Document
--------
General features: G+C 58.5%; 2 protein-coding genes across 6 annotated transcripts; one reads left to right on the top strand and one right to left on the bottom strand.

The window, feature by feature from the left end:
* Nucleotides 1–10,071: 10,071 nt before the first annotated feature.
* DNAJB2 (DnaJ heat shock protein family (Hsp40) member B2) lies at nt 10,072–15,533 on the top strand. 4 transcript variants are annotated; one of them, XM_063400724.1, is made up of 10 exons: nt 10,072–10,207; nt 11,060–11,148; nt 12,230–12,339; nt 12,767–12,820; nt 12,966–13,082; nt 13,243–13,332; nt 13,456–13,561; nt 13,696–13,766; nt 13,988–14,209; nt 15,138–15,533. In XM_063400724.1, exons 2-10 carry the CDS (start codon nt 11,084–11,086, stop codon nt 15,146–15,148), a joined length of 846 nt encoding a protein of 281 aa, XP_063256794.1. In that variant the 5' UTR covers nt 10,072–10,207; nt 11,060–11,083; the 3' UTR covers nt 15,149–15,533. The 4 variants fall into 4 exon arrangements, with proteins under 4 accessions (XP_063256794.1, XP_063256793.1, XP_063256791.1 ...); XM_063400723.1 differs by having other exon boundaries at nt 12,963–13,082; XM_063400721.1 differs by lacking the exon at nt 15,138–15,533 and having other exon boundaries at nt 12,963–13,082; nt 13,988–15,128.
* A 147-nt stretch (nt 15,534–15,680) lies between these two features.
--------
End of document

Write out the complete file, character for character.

General features: G+C 58.5%; 2 protein-coding genes across 6 annotated transcripts; one reads left to right on the top strand and one right to left on the bottom strand.

The window, feature by feature from the left end:
* Nucleotides 1–10,071: 10,071 nt before the first annotated feature.
* DNAJB2 (DnaJ heat shock protein family (Hsp40) member B2) lies at nt 10,072–15,533 on the top strand. 4 transcript variants are annotated; one of them, XM_063400724.1, is made up of 10 exons: nt 10,072–10,207; nt 11,060–11,148; nt 12,230–12,339; nt 12,767–12,820; nt 12,966–13,082; nt 13,243–13,332; nt 13,456–13,561; nt 13,696–13,766; nt 13,988–14,209; nt 15,138–15,533. In XM_063400724.1, exons 2-10 carry the CDS (start codon nt 11,084–11,086, stop codon nt 15,146–15,148), a joined length of 846 nt encoding a protein of 281 aa, XP_063256794.1. In that variant the 5' UTR covers nt 10,072–10,207; nt 11,060–11,083; the 3' UTR covers nt 15,149–15,533. The 4 variants fall into 4 exon arrangements, with proteins under 4 accessions (XP_063256794.1, XP_063256793.1, XP_063256791.1 ...); XM_063400723.1 differs by having other exon boundaries at nt 12,963–13,082; XM_063400721.1 differs by lacking the exon at nt 15,138–15,533 and having other exon boundaries at nt 12,963–13,082; nt 13,988–15,128.
* A 147-nt stretch (nt 15,534–15,680) lies between these two features.